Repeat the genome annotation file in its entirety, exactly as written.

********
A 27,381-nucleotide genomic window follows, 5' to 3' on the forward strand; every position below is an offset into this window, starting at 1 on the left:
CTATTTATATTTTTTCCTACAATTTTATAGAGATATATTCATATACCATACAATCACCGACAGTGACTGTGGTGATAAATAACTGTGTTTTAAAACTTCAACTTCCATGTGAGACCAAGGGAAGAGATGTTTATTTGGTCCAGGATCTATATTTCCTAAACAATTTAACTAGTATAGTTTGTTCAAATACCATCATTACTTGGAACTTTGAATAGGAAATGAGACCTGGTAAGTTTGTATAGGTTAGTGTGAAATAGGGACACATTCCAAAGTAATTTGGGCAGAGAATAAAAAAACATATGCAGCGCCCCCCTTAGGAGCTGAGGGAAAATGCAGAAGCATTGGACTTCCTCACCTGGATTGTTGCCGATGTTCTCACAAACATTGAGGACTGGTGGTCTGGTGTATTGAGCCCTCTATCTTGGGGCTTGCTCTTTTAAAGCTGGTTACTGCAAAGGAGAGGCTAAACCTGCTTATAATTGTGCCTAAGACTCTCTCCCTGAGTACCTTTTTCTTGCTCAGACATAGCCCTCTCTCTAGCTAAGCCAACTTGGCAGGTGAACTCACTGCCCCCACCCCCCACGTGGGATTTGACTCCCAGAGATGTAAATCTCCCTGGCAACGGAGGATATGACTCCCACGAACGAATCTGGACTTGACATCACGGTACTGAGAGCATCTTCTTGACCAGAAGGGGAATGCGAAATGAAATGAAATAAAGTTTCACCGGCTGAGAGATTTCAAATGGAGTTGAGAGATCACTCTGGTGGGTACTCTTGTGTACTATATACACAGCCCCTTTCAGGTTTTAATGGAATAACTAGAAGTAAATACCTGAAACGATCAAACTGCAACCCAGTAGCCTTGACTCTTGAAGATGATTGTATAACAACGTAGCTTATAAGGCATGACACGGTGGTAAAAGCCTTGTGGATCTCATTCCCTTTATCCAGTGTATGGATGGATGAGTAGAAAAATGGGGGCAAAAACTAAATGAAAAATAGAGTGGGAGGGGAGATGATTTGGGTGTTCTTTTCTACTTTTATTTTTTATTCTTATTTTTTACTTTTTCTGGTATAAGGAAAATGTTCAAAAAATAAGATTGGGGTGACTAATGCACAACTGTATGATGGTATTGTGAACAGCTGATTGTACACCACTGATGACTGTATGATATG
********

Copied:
A 27,381-nucleotide genomic window follows, 5' to 3' on the forward strand; every position below is an offset into this window, starting at 1 on the left:
CTATTTATATTTTTTCCTACAATTTTATAGAGATATATTCATATACCATACAATCACCGACAGTGACTGTGGTGATAAATAACTGTGTTTTAAAACTTCAACTTCCATGTGAGACCAAGGGAAGAGATGTTTATTTGGTCCAGGATCTATATTTCCTAAACAATTTAACTAGTATAGTTTGTTCAAATACCATCATTACTTGGAACTTTGAATAGGAAATGAGACCTGGTAAGTTTGTATAGGTTAGTGTGAAATAGGGACACATTCCAAAGTAATTTGGGCAGAGAATAAAAAAACATATGCAGCGCCCCCCTTAGGAGCTGAGGGAAAATGCAGAAGCATTGGACTTCCTCACCTGGATTGTTGCCGATGTTCTCACAAACATTGAGGACTGGTGGTCTGGTGTATTGAGCCCTCTATCTTGGGGCTTGCTCTTTTAAAGCTGGTTACTGCAAAGGAGAGGCTAAACCTGCTTATAATTGTGCCTAAGACTCTCTCCCTGAGTACCTTTTTCTTGCTCAGACATAGCCCTCTCTCTAGCTAAGCCAACTTGGCAGGTGAACTCACTGCCCCCACCCCCCACGTGGGATTTGACTCCCAGAGATGTAAATCTCCCTGGCAACGGAGGATATGACTCCCACGAACGAATCTGGACTTGACATCACGGTACTGAGAGCATCTTCTTGACCAGAAGGGGAATGCGAAATGAAATGAAATAAAGTTTCACCGGCTGAGAGATTTCAAATGGAGTTGAGAGATCACTCTGGTGGGTACTCTTGTGTACTATATACACAGCCCCTTTCAGGTTTTAATGGAATAACTAGAAGTAAATACCTGAAACGATCAAACTGCAACCCAGTAGCCTTGACTCTTGAAGATGATTGTATAACAACGTAGCTTATAAGGCATGACACGGTGGTAAAAGCCTTGTGGATCTCATTCCCTTTATCCAGTGTATGGATGGATGAGTAGAAAAATGGGGGCAAAAACTAAATGAAAAATAGAGTGGGAGGGGAGATGATTTGGGTGTTCTTTTCTACTTTTATTTTTTATTCTTATTTTTTACTTTTTCTGGTATAAGGAAAATGTTCAAAAAATAAGATTGGGGTGACTAATGCACAACTGTATGATGGTATTGTGAACAGCTGATTGTACACCACTGATGACTGTATGATATG